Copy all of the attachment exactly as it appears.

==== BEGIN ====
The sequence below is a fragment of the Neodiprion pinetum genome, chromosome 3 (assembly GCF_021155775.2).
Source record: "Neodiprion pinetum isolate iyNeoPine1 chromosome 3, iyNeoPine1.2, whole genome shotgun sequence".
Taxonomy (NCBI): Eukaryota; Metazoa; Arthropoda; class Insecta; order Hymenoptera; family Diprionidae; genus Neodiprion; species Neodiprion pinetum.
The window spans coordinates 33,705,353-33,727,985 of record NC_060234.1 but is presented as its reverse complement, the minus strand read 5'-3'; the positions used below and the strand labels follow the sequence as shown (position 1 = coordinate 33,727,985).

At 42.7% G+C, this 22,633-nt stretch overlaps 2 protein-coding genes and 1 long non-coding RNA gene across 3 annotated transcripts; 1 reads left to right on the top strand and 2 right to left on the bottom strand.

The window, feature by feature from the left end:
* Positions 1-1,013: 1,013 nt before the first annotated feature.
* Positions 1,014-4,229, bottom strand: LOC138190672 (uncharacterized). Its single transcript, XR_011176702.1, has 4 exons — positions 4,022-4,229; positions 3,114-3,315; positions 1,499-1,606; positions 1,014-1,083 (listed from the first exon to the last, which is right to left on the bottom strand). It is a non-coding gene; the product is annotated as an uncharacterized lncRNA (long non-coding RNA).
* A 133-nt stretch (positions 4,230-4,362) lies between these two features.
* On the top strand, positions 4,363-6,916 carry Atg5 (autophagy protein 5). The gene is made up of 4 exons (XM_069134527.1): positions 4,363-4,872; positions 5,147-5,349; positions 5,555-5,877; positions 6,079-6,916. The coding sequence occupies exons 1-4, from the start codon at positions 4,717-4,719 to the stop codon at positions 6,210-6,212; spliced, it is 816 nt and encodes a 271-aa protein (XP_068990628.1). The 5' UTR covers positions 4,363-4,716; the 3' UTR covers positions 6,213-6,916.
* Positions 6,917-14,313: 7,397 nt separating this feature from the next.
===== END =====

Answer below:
The sequence below is a fragment of the Neodiprion pinetum genome, chromosome 3 (assembly GCF_021155775.2).
Source record: "Neodiprion pinetum isolate iyNeoPine1 chromosome 3, iyNeoPine1.2, whole genome shotgun sequence".
Taxonomy (NCBI): Eukaryota; Metazoa; Arthropoda; class Insecta; order Hymenoptera; family Diprionidae; genus Neodiprion; species Neodiprion pinetum.
The window spans coordinates 33,705,353-33,727,985 of record NC_060234.1 but is presented as its reverse complement, the minus strand read 5'-3'; the positions used below and the strand labels follow the sequence as shown (position 1 = coordinate 33,727,985).

At 42.7% G+C, this 22,633-nt stretch overlaps 2 protein-coding genes and 1 long non-coding RNA gene across 3 annotated transcripts; 1 reads left to right on the top strand and 2 right to left on the bottom strand.

The window, feature by feature from the left end:
* Positions 1-1,013: 1,013 nt before the first annotated feature.
* Positions 1,014-4,229, bottom strand: LOC138190672 (uncharacterized). Its single transcript, XR_011176702.1, has 4 exons — positions 4,022-4,229; positions 3,114-3,315; positions 1,499-1,606; positions 1,014-1,083 (listed from the first exon to the last, which is right to left on the bottom strand). It is a non-coding gene; the product is annotated as an uncharacterized lncRNA (long non-coding RNA).
* A 133-nt stretch (positions 4,230-4,362) lies between these two features.
* On the top strand, positions 4,363-6,916 carry Atg5 (autophagy protein 5). The gene is made up of 4 exons (XM_069134527.1): positions 4,363-4,872; positions 5,147-5,349; positions 5,555-5,877; positions 6,079-6,916. The coding sequence occupies exons 1-4, from the start codon at positions 4,717-4,719 to the stop codon at positions 6,210-6,212; spliced, it is 816 nt and encodes a 271-aa protein (XP_068990628.1). The 5' UTR covers positions 4,363-4,716; the 3' UTR covers positions 6,213-6,916.
* Positions 6,917-14,313: 7,397 nt separating this feature from the next.